As the death toll from the 13-story apartment building collapse in Florida rises to 12, with nearly 150 people still missing, we examine how the disaster raises new questions about how rising sea levels will impact oceanside buildings in Miami and other cities. “The reason this is so important is that either this is something unique to the building or this is a general problem that all the condos along the coasts of the world are going to have to deal with,” says Harold Wanless, a professor in geography and urban sustainability at the University of Miami who leads a project called The Invading Sea, a collaborative effort by news organizations across Florida to address the threat of sea level rise.
AMY GOODMAN: This is Democracy Now!, democracynow.org. I’m Amy Goodman, with Juan González.
In Florida, the death toll has risen to 12, with nearly 150 people still missing, following the catastrophic collapse of the 13-story apartment building in Surfside, right next to Miami Beach. On Thursday, President Biden is scheduled to visit the site with Dr. Biden, his wife. The state attorney for Miami-Dade County has announced she would ask a grand jury to examine what may be deadliest collapse of a residential building in U.S. history.
A 2018 inspection found the building had “abundant cracking and spalling” in its foundation, with engineers pointing to design flaws and insufficient waterproofing. Less than three months before the collapse, the president of the condominium association warned residents that the damage had, quote, “gotten significantly worse.” Just last week, a pool contractor took photos underneath the building’s pool deck showing water damage and cracked concrete.
While investigators have not determined the exact cause of the collapse, the disaster raises new questions about how rising sea levels will impact oceanside buildings in Miami and other cities.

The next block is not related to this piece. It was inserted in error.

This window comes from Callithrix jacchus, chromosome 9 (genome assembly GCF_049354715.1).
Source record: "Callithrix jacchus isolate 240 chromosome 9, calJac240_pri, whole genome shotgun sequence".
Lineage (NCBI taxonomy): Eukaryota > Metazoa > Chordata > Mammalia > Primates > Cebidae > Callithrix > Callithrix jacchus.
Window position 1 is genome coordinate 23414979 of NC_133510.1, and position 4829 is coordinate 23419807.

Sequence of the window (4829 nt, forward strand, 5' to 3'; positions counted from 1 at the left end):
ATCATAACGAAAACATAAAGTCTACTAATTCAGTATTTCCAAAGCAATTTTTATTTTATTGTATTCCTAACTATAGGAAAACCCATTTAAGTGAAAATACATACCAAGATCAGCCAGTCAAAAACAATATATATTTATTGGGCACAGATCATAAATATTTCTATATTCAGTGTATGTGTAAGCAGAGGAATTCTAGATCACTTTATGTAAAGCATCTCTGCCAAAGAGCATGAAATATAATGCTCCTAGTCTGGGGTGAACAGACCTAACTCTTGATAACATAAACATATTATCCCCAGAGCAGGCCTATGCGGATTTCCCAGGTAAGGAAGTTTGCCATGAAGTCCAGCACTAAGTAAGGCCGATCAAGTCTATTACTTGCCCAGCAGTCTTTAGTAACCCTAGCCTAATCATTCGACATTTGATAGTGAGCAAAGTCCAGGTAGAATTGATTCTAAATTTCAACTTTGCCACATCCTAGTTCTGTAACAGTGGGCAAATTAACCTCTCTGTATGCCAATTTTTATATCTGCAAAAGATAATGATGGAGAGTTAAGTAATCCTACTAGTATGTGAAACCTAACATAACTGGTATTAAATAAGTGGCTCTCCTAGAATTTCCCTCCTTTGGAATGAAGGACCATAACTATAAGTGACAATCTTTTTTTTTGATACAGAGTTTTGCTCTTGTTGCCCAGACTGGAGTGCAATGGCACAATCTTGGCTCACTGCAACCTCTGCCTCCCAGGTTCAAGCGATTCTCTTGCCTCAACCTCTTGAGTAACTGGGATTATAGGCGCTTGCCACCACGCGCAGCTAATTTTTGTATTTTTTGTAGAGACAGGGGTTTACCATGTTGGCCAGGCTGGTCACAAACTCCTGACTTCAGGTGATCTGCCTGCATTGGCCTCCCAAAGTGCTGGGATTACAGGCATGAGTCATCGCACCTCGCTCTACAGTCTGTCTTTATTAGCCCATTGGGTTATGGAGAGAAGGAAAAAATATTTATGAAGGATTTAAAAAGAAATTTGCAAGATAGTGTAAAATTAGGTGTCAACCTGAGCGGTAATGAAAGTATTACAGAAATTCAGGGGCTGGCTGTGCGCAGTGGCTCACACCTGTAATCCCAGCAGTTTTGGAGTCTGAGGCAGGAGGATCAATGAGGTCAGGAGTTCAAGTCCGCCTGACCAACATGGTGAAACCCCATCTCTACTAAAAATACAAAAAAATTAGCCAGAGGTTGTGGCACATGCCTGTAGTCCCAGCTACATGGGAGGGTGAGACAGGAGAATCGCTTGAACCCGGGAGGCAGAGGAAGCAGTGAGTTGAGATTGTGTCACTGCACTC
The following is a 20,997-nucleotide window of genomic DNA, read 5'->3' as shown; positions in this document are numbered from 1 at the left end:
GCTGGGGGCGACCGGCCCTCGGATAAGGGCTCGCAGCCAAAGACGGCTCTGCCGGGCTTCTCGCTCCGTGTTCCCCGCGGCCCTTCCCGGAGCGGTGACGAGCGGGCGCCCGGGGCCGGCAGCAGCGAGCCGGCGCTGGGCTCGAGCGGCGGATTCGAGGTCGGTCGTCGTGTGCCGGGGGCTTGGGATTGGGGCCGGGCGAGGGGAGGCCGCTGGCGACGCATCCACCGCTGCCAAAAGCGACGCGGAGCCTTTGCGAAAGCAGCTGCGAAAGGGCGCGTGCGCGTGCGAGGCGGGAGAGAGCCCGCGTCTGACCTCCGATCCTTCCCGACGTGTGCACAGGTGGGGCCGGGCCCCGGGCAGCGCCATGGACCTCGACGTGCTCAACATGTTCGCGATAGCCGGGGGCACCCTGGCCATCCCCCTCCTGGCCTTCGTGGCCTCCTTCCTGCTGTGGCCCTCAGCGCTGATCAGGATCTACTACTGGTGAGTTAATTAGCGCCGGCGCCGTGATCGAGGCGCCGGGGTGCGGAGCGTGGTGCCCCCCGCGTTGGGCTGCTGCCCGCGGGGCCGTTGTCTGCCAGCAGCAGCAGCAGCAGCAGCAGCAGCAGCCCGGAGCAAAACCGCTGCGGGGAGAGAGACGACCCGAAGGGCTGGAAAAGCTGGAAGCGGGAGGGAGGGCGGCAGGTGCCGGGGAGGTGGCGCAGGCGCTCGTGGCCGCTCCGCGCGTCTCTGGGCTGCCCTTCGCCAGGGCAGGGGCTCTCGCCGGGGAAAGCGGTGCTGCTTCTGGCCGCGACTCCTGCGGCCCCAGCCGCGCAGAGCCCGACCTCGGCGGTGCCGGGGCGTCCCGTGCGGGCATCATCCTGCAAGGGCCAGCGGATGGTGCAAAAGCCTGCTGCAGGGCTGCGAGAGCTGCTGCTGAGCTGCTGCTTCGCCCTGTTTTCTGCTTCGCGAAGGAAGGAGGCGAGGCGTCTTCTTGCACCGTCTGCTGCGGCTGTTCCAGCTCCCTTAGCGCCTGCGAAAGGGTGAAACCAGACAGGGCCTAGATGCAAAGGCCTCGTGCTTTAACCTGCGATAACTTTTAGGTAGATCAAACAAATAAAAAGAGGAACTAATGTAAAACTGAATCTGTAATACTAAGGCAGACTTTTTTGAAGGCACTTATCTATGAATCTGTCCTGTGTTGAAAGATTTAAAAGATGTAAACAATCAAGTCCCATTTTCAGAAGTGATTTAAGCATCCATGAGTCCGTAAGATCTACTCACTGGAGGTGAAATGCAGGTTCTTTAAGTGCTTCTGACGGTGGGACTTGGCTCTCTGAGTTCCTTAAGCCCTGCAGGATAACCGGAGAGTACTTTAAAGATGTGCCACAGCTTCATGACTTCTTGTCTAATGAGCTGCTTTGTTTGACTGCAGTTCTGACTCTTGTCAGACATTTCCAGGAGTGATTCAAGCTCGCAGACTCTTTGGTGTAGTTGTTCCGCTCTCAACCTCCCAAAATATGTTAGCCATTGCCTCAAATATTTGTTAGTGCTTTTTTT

We go now to Coral Gables, Florida, where we’re joined by Harold Wanless, professor of geography and urban sustainability at the University of Miami. He leads a project called The Invading Sea, a collaborative effort by news organizations across Florida to address the threat of sea level rise.
Dr. Wanless, you say soon, in fact, Miami will be underwater. But talk about that relevance today to what we are seeing. In all of the carpet coverage of this catastrophe that has taken place, rarely do we hear the words “climate change.”
HAROLD WANLESS: Right. Well, since the building was built, there has been about seven, eight inches of further sea level rise, which is very fast. But if that building was built properly, I would be surprised that that would have a major effect. If we look to the future, which maybe we can do in a minute, that would be important.
I think the problem with this building is there may be some design and there may be, certainly, some maintenance problems. But I think they need to look very carefully at the elevation of the base of the parking garage, which you go down to go into, I believe. And that was much lower. And they also are going to need to look at, very carefully, exactly what this building was built on. We assumed it was sand of the barrier island overlying rock, but that may not be correct. There’s some evidence that something else was dug out and filled back in, and we need to look at that.